From the Twitch Live Stage at New York Comic Con 2017, IMDb LIVE host Kevin Smith talks to Marvel Chief Creative Officer Joe Quesada about the development of the Marvel franchise, his history at Comic Con and more.
TV-intended reworking of "Mirage"...updated with nuclear asides and LSD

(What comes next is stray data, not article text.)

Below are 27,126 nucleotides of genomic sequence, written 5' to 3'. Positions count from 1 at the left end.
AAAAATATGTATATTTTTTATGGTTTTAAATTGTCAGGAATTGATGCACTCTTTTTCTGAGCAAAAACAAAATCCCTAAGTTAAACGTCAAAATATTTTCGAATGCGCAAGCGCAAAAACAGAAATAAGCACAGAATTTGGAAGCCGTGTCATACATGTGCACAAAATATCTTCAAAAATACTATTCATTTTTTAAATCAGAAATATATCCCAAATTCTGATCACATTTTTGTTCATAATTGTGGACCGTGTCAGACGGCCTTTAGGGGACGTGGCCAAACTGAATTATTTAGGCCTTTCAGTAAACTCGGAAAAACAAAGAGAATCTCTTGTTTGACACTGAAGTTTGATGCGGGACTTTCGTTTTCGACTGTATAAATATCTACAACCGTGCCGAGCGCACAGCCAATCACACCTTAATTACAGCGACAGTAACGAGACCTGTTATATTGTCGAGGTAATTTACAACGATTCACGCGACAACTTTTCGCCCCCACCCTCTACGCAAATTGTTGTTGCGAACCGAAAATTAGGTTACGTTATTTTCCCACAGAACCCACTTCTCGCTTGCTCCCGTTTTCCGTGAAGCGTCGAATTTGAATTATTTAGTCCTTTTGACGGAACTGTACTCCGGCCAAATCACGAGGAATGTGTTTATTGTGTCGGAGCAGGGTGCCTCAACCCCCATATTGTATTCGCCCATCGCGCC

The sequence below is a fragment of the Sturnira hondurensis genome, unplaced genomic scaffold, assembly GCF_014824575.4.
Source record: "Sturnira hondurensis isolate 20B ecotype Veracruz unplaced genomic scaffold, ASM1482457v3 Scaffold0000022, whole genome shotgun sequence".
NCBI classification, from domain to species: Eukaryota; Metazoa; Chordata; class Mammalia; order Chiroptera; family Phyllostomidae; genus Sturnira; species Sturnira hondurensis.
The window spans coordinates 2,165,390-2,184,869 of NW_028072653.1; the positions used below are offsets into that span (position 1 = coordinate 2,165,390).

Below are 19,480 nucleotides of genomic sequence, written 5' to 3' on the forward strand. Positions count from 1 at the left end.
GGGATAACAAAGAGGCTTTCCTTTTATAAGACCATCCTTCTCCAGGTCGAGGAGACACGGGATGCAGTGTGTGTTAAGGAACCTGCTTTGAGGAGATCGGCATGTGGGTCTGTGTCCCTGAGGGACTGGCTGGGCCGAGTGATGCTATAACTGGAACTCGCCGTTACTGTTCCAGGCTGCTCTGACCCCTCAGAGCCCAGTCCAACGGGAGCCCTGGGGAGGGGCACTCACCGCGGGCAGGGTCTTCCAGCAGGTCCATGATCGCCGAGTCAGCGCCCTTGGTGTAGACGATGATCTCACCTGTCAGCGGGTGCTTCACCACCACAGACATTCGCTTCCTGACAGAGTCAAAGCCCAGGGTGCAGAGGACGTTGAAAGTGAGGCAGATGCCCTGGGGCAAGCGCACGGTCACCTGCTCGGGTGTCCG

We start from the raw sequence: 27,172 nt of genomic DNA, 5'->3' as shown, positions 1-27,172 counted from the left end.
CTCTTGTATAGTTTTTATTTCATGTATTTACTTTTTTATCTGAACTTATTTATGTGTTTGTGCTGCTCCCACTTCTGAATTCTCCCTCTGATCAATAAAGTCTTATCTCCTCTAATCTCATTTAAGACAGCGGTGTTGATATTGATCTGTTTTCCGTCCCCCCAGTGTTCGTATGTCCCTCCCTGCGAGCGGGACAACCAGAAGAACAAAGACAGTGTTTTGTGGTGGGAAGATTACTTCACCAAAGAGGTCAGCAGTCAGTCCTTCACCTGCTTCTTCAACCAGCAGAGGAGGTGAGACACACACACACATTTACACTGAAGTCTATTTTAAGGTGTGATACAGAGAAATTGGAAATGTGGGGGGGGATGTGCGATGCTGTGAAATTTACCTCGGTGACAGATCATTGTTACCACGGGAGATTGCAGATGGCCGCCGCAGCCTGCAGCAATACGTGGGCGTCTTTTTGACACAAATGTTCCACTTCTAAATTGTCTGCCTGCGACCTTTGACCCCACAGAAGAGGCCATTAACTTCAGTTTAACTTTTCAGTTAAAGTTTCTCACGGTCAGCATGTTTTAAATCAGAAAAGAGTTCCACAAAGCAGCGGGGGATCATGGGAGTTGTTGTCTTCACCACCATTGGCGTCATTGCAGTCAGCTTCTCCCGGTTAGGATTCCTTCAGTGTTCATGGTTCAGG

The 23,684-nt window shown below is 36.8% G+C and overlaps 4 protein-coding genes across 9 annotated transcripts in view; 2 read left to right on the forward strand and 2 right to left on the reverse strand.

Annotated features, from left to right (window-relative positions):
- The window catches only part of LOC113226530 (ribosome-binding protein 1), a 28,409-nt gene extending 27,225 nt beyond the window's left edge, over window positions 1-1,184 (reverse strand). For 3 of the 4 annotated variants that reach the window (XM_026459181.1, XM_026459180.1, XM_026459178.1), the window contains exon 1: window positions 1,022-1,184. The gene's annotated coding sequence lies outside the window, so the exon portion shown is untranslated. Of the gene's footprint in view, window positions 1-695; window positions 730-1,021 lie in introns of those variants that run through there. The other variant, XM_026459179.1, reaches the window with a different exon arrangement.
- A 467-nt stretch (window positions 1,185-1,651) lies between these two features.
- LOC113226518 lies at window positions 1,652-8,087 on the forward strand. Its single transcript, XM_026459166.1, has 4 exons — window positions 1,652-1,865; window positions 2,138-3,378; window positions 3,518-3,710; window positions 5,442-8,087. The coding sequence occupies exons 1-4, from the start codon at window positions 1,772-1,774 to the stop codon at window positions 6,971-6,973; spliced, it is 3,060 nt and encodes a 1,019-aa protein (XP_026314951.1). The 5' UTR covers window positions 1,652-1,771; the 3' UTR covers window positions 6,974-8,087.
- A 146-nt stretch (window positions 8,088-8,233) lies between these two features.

Bradford Dillman plays a scientist who wakes up one morning in the middle of a bloody crime scene; having partial amnesia (or "global amnesia", which one character claims to define as elective loss of memory), the scientist finds a private detective in the phone book in the hopes of piecing his life back together. Abhorrent concoction very loosely based on Walter Ericson's book "Fallen Angel" (filmed in 1965 as "Mirage" with Gregory Peck). It was probably too racy for television--what with drugs and hippies added to the mix--that NBC initially refused to air it, which is how this low-budgeter wound up in theaters. Director James Goldstone gets freaky with the hyperkinetic visuals and camera-tricks, while editor Edward A. Biery goes wild with the zig-zag cuts. Unfortunately, their admittedly-colorful gimmicks cannot cover up the weaknesses of this updated plot, and the acting is woefully overripe. Dillman, under pressure to recall the events of the night in question, goes through an Actor's Seminar of tics, stammers, nose-wipes, and crazy half-laughs while spitting out dialogue like, "Dream...a dream...drugs...yeah, drugs...that SOUND...bells...help!" As a villainous fellow scientist with a Cheshire Cat smile, Pat Hingle nearly upstages Dillman in the Grand Thespian department by continually addressing everyone in baby-talk, strutting about like a middle-aged peacock and twisting his mouth around in agony. Hope Lange's scientist/love-interest is given the short shrift, but not before she screams at indifferent-lover Dillman: "What do I have to do, talk Ape Man? Me want You!" This is one frantic "Jigsaw"! *1/2 from ****
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